Style investing -- in particular growth and value investing -- is a growing phenomenon in international investing, following the example set in the U.S. market. Managing investment portfolios to such narrow mandates can introduce both benefits and problems for investors. Individual plans' decisions on whether to consider narrower international mandates should be dictated by the characteristics of the plan and of its managers.
This article describes some of the characteristics to be considered in making a decision on the matter, and discusses other ways to narrow, or focus, active portfolios, which in many cases will be more attractive than creating separate growth or value portfolios.
Perhaps the first consideration is the plan sponsor's view of the appropriate benchmark. Does the sponsor believe that either passive growth or passive value investing systematically outperforms broad benchmarks? Or does he/she believe that a systematic tilt in one direction or the other merely adds noise, and risk, to the portfolio, without increasing expected returns?
If plan sponsors are agnostic about whether growth or value systematically outperforms broader benchmarks, they should seek to create an international portfolio that does not systematically tilt in either direction. This is most easily done by hiring managers who themselves do not introduce a systematic growth/value tilt into the portfolio, although it does not preclude the possibility of hiring skillful managers whose portfolios do introduce a tilt.
If, on the other hand, the plan sponsor believes that one style or the other will systematically outperform the broader benchmark, how should this be reflected in the portfolio?
There basically are two choices: hire managers whose portfolios reflect those systematic tilts; or adjust the benchmark to reflect those systematic tilts, and hire managers that will take only tactical tilts.
The same systematic tilts should be part of the portfolio irrespective of how they are achieved. Moreover, in principle the plan sponsor could choose the same manager for either approach, and receive the identical portfolio. What are the practical differences, then, between the two choices? Essentially, in the first option the manager gets full credit for both tactical and systematic tilts, and presumably is paid accordingly (especially when performance-based fees are involved). In the second, the manager gets paid only for the success of his/her tactical positions, and is not paid for taking systematic tilts.
As a related issue, when evaluating managers it is important to break down historical value added into that which derives from tactical tilts, and that which derives from systematic tilts. The importance here is that most systematic tilts can be imposed on a portfolio much more cheaply by changing portfolio benchmarks than by hiring active managers.
Consider an extreme example, where Manager X historically has managed his/her portfolio with a substantial Europe Australasia Far East growth tilt. In the past several years, this has resulted in the portfolio outperforming the broader benchmark meaningfully. If the manager has not added any additional value on any other basis, the plan sponsor can derive all of the benefits of hiring Manager X more cheaply by simply adjusting the benchmark to reflect an increased weight in EAFE growth, and then using passive EAFE growth and EAFE value portfolios.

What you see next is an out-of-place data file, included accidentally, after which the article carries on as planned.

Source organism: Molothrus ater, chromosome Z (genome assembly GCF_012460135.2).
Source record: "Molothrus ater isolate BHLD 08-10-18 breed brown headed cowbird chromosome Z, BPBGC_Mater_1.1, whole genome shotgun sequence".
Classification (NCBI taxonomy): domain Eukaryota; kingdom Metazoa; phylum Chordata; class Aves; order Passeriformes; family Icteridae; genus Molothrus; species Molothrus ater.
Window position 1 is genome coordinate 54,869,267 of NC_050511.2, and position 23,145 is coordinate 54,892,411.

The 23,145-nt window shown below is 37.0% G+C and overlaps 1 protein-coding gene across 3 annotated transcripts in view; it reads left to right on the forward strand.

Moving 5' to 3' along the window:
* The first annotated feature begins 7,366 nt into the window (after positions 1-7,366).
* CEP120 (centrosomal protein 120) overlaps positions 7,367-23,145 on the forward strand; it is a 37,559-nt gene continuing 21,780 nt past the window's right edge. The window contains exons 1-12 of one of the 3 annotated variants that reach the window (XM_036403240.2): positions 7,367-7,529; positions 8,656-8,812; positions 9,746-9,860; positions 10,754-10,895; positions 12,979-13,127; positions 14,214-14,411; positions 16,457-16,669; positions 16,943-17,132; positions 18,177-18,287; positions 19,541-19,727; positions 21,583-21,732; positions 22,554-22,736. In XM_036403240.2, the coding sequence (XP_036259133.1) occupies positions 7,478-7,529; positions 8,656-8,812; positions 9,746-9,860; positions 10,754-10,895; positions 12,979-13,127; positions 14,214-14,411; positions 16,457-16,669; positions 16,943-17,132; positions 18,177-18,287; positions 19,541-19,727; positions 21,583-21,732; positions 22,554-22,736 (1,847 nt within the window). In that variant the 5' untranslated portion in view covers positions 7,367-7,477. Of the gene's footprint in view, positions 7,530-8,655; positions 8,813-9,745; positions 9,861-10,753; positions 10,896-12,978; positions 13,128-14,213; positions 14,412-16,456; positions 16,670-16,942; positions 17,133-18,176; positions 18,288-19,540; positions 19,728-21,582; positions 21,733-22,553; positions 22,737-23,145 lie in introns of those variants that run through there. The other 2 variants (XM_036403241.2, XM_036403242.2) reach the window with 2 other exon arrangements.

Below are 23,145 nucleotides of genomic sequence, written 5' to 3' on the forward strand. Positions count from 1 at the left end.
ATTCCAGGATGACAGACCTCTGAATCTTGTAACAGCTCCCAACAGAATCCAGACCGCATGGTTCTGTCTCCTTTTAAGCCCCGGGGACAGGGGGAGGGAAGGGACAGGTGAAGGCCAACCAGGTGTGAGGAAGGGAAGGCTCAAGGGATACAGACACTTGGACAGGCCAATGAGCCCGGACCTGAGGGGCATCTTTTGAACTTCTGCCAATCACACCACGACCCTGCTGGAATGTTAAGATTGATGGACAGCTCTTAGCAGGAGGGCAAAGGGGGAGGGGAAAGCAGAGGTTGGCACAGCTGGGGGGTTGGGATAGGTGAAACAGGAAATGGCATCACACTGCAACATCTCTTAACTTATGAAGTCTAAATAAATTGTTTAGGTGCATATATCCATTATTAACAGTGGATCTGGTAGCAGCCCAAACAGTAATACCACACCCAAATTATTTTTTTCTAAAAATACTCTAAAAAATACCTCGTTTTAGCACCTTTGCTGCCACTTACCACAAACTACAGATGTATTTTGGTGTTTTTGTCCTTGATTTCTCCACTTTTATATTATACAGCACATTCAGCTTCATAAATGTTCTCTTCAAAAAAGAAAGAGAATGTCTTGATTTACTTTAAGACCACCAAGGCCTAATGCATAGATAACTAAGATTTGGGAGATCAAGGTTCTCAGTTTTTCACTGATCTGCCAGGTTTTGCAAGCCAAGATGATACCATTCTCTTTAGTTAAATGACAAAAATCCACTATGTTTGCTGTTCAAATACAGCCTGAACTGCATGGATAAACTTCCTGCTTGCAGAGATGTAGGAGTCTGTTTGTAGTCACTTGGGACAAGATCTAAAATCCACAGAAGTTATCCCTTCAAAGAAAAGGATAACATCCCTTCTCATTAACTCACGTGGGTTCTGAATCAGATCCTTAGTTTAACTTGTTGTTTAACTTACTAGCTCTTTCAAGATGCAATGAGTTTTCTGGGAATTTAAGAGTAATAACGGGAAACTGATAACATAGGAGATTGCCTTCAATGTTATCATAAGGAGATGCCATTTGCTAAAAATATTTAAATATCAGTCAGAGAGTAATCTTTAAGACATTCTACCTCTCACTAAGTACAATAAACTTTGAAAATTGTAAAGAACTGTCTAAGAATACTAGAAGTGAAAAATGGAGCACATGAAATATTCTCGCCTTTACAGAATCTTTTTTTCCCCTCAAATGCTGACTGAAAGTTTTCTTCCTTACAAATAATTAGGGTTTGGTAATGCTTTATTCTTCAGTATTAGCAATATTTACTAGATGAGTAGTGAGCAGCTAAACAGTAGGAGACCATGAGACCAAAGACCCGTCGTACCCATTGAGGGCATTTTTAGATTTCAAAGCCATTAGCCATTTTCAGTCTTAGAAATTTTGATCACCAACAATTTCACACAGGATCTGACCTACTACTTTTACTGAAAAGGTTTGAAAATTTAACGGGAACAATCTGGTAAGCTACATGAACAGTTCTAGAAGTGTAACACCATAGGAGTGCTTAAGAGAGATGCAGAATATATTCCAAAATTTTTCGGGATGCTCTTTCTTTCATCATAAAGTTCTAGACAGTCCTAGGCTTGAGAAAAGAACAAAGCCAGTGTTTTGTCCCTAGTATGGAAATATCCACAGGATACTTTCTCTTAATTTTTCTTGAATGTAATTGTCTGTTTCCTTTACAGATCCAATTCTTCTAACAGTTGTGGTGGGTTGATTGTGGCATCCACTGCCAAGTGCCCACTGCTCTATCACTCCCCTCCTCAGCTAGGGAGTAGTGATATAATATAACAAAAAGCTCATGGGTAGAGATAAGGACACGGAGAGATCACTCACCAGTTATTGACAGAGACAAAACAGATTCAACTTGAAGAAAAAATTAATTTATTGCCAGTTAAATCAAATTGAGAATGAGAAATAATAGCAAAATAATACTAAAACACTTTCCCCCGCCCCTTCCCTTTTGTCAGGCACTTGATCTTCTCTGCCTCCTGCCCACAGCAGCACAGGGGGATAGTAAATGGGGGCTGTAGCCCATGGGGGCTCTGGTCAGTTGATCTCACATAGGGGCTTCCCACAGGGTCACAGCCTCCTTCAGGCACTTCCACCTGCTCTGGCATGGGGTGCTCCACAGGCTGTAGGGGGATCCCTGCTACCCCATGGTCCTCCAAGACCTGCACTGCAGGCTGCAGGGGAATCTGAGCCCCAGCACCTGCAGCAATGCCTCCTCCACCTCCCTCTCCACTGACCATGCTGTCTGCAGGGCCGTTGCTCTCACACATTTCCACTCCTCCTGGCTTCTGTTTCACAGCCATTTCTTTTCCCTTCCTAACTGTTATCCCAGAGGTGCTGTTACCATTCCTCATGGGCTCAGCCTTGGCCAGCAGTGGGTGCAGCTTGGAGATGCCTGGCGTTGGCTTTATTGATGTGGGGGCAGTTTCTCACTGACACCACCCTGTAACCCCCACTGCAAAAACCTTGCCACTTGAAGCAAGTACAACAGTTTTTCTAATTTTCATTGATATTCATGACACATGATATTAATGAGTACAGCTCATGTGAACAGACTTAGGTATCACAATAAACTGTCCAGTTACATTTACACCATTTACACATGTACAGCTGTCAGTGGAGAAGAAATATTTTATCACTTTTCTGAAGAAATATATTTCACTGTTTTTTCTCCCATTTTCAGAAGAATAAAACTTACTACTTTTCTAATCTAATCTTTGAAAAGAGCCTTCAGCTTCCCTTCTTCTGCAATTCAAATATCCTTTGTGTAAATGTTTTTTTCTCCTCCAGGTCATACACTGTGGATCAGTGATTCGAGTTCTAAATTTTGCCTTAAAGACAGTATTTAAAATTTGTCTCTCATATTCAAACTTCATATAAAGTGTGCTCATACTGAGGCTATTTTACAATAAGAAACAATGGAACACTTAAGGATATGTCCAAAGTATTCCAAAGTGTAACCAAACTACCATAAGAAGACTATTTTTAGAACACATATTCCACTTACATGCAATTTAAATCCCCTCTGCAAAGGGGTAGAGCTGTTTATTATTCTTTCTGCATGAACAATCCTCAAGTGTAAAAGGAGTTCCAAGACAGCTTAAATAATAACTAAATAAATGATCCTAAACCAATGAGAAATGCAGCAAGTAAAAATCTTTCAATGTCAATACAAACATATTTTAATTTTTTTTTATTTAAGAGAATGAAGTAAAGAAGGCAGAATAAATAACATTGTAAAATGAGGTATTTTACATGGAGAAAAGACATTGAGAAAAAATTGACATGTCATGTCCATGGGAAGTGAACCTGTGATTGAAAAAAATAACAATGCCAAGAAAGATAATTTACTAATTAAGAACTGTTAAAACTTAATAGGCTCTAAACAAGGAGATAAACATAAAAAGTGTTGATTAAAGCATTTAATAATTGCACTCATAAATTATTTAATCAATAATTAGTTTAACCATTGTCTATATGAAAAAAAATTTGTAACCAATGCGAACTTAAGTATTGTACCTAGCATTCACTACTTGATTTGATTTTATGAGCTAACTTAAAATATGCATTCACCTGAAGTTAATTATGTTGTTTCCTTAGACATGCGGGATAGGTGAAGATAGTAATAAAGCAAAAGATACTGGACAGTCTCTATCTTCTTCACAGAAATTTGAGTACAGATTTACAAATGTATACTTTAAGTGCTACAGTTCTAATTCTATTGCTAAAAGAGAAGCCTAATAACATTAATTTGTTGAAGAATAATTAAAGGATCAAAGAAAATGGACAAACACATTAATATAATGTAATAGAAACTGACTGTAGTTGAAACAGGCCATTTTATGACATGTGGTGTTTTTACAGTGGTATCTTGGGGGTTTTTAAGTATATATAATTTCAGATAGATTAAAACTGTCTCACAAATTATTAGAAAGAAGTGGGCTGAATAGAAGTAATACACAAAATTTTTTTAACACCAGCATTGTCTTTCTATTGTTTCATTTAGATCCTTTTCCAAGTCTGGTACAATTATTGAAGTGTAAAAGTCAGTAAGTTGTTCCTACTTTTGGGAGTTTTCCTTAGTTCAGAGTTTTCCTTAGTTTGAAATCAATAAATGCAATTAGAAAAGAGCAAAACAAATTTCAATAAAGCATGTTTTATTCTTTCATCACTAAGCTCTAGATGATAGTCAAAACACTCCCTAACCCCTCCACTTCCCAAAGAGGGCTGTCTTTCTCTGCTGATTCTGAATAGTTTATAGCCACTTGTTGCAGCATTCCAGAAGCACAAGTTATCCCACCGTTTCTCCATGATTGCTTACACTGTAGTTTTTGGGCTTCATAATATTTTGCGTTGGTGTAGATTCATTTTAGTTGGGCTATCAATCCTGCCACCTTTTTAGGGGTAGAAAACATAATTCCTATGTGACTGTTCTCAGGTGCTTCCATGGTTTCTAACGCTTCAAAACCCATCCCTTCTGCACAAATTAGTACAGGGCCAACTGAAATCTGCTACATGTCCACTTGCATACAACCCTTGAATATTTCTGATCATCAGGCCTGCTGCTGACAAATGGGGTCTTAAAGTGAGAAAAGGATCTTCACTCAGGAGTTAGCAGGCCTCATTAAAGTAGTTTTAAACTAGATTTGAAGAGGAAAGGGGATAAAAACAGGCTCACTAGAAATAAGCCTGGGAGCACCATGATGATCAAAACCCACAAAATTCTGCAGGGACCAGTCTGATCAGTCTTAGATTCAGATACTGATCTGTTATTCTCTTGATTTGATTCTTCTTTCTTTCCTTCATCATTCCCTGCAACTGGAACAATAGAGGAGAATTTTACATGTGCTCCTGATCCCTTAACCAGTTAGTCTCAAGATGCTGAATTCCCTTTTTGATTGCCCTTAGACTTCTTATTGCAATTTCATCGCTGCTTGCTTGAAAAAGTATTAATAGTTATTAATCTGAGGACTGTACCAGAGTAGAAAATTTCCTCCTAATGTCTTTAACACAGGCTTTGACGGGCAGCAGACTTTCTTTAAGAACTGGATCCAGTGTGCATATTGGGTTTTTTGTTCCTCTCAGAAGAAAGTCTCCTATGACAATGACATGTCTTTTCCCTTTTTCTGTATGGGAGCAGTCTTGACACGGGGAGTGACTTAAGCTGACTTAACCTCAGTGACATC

The case for splitting
There are two strong reasons for separating value and growth mandates:
* growth investing requires different skills from value investing; and
* few managers can successfully track every stock in the EAFE, and breaking the mandate up will enforce beneficial focus.
Even if plan sponsors want to be systematically neutral in terms of any growth/value bias in their international portfolios, there still might be situations in which it makes sense to award discrete growth or value mandates. Specifically, if the skills required to add value within the universe of international growth stocks are different from the skills required to add value within the universe of international value stocks, then different managers, with different skills, should be chosen.
Note, however, that specialized skills do not necessarily dictate the awarding of narrower mandates. Conceptually, these managers could manage to the broader benchmark, even if their real skills were applicable to only a subset of the securities available to them. In the extreme case, a manager with skills in picking growth stocks would index half of the portfolio to look like EAFE value, and actively manage the other half against EAFE growth.
There are, however, practical problems with this approach. First, managers might not recognize their own strengths and weaknesses. Second, if managers do recognize their limitations in picking value stocks, they might respond not by indexing half of the portfolio to EAFE value, but rather by investing in more familiar and comfortable EAFE growth stocks. And even if managers both recognized their limitations and were willing and able to purge their portfolios of any systematic growth/value tilts, forcing managers to index half of the mandate results in both a limited opportunity set for the manager and a high-fee index portfolio for the plan sponsor.